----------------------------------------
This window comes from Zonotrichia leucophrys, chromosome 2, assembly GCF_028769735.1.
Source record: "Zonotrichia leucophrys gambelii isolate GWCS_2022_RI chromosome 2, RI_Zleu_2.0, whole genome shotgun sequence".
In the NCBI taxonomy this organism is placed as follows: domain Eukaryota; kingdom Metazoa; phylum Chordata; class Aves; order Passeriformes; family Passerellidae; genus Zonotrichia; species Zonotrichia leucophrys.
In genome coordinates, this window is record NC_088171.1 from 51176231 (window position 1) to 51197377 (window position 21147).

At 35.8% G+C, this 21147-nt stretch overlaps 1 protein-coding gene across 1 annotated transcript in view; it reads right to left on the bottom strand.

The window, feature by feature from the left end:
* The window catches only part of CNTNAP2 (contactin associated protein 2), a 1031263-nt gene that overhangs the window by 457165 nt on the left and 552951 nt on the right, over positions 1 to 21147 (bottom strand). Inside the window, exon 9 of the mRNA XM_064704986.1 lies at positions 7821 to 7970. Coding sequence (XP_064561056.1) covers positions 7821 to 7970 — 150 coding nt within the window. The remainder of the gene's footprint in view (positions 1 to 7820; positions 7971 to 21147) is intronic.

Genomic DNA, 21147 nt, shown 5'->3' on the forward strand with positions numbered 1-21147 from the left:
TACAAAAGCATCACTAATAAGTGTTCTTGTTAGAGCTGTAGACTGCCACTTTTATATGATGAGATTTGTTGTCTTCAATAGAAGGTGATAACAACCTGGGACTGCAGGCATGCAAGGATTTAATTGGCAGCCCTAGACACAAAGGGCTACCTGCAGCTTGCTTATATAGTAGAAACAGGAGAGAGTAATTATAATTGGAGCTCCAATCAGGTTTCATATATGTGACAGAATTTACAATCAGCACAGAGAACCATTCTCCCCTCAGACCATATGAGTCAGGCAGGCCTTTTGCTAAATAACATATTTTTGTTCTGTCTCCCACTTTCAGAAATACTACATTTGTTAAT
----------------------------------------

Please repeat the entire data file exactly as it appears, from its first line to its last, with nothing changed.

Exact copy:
This window comes from Zonotrichia leucophrys, chromosome 2, assembly GCF_028769735.1.
Source record: "Zonotrichia leucophrys gambelii isolate GWCS_2022_RI chromosome 2, RI_Zleu_2.0, whole genome shotgun sequence".
In the NCBI taxonomy this organism is placed as follows: domain Eukaryota; kingdom Metazoa; phylum Chordata; class Aves; order Passeriformes; family Passerellidae; genus Zonotrichia; species Zonotrichia leucophrys.
In genome coordinates, this window is record NC_088171.1 from 51176231 (window position 1) to 51197377 (window position 21147).

At 35.8% G+C, this 21147-nt stretch overlaps 1 protein-coding gene across 1 annotated transcript in view; it reads right to left on the bottom strand.

The window, feature by feature from the left end:
* The window catches only part of CNTNAP2 (contactin associated protein 2), a 1031263-nt gene that overhangs the window by 457165 nt on the left and 552951 nt on the right, over positions 1 to 21147 (bottom strand). Inside the window, exon 9 of the mRNA XM_064704986.1 lies at positions 7821 to 7970. Coding sequence (XP_064561056.1) covers positions 7821 to 7970 — 150 coding nt within the window. The remainder of the gene's footprint in view (positions 1 to 7820; positions 7971 to 21147) is intronic.

Genomic DNA, 21147 nt, shown 5'->3' on the forward strand with positions numbered 1-21147 from the left:
TACAAAAGCATCACTAATAAGTGTTCTTGTTAGAGCTGTAGACTGCCACTTTTATATGATGAGATTTGTTGTCTTCAATAGAAGGTGATAACAACCTGGGACTGCAGGCATGCAAGGATTTAATTGGCAGCCCTAGACACAAAGGGCTACCTGCAGCTTGCTTATATAGTAGAAACAGGAGAGAGTAATTATAATTGGAGCTCCAATCAGGTTTCATATATGTGACAGAATTTACAATCAGCACAGAGAACCATTCTCCCCTCAGACCATATGAGTCAGGCAGGCCTTTTGCTAAATAACATATTTTTGTTCTGTCTCCCACTTTCAGAAATACTACATTTGTTAAT